Help the people of Aea protect their homeland from the approaching hordes of the undead
Build a great deck and engage both AI and other human players alike in battle
Increase the strength of your cards, and by extension, your deck by evolving them
Set in a fictional world of magic and chaos, Cabals: Card Blitz is a rather interesting MMOCCG that features an automatic combat system which places a lot of emphasis on good deck-building skills as opposed to having good card-playing skills. The game may not have a really good storyline, but it does have an intriguing gameplay mechanism. Let’s dive right into it!
The gameplay in Cabals: Card Blitz feels a lot like another MMOCCG, Spellstone, in many ways. The card battles are automated and you can also speed the combat sequence up so each battle is fast and simple in an idle sort of way. Cards don’t take any retaliatory damage and if there isn’t any card on the opposing side, the card can directly attack the enemy hero instead.
That said, the most innovative part about this game is that each card in this game has a tier and a power rating, as opposed to having the usual card quality, health, attack power and mana. This power rating doubles as both your unit’s health and attack power, which in turn means that as your unit gets damaged, its attack strength will be reduced as well.
Tiers are generally the levels of your card. You can improve the tier of your card (with a 100% success rate, by the way) by fusing/ evolving it with another same card of equal tier. This A+A fusing system works until you reached tier 5. This is when the A+B system kicks in, making things a bit more complicated.
At the end of the day, the tiers and power ratings of the cards in your deck will then determine the overall power of your deck, giving you a nice though not entirely reliable estimate of which enemy you can possibly defeat and which enemy you’d best avoid... for now.
Since the fights are all automatic, the game also switches the focus from strategic card-playing to deck-building instead. The deck editor in this game is very easy to use, though it would have been nice to have filters to separate out the cards you actually have that is not in your deck with all the cards you owned, as well as the different tiers of the same cards.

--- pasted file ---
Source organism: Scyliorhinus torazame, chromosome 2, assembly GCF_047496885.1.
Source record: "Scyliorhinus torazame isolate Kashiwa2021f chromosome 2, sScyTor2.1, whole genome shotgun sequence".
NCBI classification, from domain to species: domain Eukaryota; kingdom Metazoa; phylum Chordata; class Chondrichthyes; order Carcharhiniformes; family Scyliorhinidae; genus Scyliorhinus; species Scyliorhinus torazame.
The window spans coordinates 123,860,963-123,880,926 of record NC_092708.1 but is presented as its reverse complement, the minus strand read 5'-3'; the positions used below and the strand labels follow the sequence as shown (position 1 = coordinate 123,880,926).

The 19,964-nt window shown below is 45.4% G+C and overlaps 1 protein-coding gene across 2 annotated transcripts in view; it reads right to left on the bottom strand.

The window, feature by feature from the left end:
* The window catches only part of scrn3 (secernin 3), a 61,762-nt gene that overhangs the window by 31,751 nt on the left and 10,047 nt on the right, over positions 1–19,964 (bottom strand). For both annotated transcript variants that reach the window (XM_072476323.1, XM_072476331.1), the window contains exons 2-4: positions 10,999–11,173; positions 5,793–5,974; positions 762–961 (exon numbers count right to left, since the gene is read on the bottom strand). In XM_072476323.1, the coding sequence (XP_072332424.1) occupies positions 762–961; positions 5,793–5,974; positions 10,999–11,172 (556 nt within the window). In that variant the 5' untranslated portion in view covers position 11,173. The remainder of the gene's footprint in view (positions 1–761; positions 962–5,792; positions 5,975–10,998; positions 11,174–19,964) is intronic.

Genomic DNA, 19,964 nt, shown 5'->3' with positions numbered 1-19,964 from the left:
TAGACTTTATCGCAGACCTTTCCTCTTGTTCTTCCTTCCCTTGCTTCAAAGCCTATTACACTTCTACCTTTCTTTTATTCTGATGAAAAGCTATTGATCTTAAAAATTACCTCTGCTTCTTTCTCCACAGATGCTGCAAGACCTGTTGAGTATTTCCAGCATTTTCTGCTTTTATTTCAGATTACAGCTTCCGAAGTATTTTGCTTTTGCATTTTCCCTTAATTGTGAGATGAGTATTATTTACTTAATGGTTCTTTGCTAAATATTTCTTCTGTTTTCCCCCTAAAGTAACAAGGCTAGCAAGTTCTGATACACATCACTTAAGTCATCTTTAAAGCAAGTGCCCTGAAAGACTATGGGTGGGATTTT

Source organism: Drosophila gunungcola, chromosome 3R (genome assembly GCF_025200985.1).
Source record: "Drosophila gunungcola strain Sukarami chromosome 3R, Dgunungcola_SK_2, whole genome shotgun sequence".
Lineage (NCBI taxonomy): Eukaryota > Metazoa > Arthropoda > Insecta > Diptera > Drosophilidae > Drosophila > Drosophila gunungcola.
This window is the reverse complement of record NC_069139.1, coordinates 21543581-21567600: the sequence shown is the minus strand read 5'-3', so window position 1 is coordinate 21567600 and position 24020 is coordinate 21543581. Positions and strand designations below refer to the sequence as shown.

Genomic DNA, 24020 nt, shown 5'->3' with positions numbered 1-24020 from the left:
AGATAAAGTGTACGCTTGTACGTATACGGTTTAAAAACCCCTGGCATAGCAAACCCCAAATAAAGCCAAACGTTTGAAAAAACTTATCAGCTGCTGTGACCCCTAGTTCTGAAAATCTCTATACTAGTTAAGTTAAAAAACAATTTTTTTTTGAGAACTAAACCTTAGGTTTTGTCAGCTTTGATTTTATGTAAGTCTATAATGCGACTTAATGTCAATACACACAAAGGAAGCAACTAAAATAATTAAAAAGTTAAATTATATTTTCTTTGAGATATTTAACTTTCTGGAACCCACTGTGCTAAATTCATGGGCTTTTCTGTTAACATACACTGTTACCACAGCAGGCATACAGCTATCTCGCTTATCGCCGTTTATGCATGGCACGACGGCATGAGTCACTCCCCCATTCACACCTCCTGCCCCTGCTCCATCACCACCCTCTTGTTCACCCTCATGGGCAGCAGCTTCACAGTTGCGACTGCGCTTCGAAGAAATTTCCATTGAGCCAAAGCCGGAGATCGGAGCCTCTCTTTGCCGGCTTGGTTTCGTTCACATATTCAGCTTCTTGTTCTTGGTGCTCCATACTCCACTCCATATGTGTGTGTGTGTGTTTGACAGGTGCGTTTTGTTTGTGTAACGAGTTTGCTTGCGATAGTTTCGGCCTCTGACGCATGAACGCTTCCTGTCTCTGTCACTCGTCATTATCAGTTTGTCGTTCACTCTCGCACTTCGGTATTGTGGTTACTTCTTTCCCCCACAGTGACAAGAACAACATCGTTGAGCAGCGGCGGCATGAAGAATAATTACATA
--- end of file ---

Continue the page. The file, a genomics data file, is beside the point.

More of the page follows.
For a somewhat simple MMOCCG, Cabals: Card Blitz does have a lot of stuff for you to do. Aside from the ton of PvE content, which frankly might feel “samey” after a while, you can also fight other players in its PvP mode. As each battle is automatically resolved, you don’t need to actually have a player present to play against. Instead, you’ll get a list of 5 players to challenge. Each player you beat will trigger the 1-hour cooldown so you can’t really PvP non-stop. The matchmaking though may need an overhaul because it seems to match you based on character level rather than the power of your deck, resulting in matches that feel a lot like suicide rather than being a fair fight.
Losing a match can suck pretty bad as well in this game, mainly because of the “wound” cooldown. Granted that you can still play while “wounded”, but the chips are really stacked against you at this point making any match you try to play not worthwhile at all. You can choose to wait it out or consume a potion to clear the effect.
Despite having a pretty low coin-earning rate and a really boring, repetitive and grindy way to earn it, Cabals: Card Blitz did right by its free-to-play players by making all its booster packs available for coins instead of restricting the best packs to people with tons of premium gems.
The graphics in this game is pretty nice for a mobile port and might work well on the mobile platform but for PC, the game doesn’t have a high enough resolution setting. Due to this, the screenshots I took look a bit grainy. Aside from sound effects, the music in Cabals: Card Blitz is pretty well-done. It matches well with the overall theme of the game.
In short, Cabals: Card Blitz may have a number of flaws that it would do well to improve on; it still has a rather innovative and fair gameplay and a really simplified MMOCCG that almost anyone can get into. Its Steam version may leave much to be desired, mainly because it’s a mobile port, but the game is pretty good if you’re playing the game while on the go.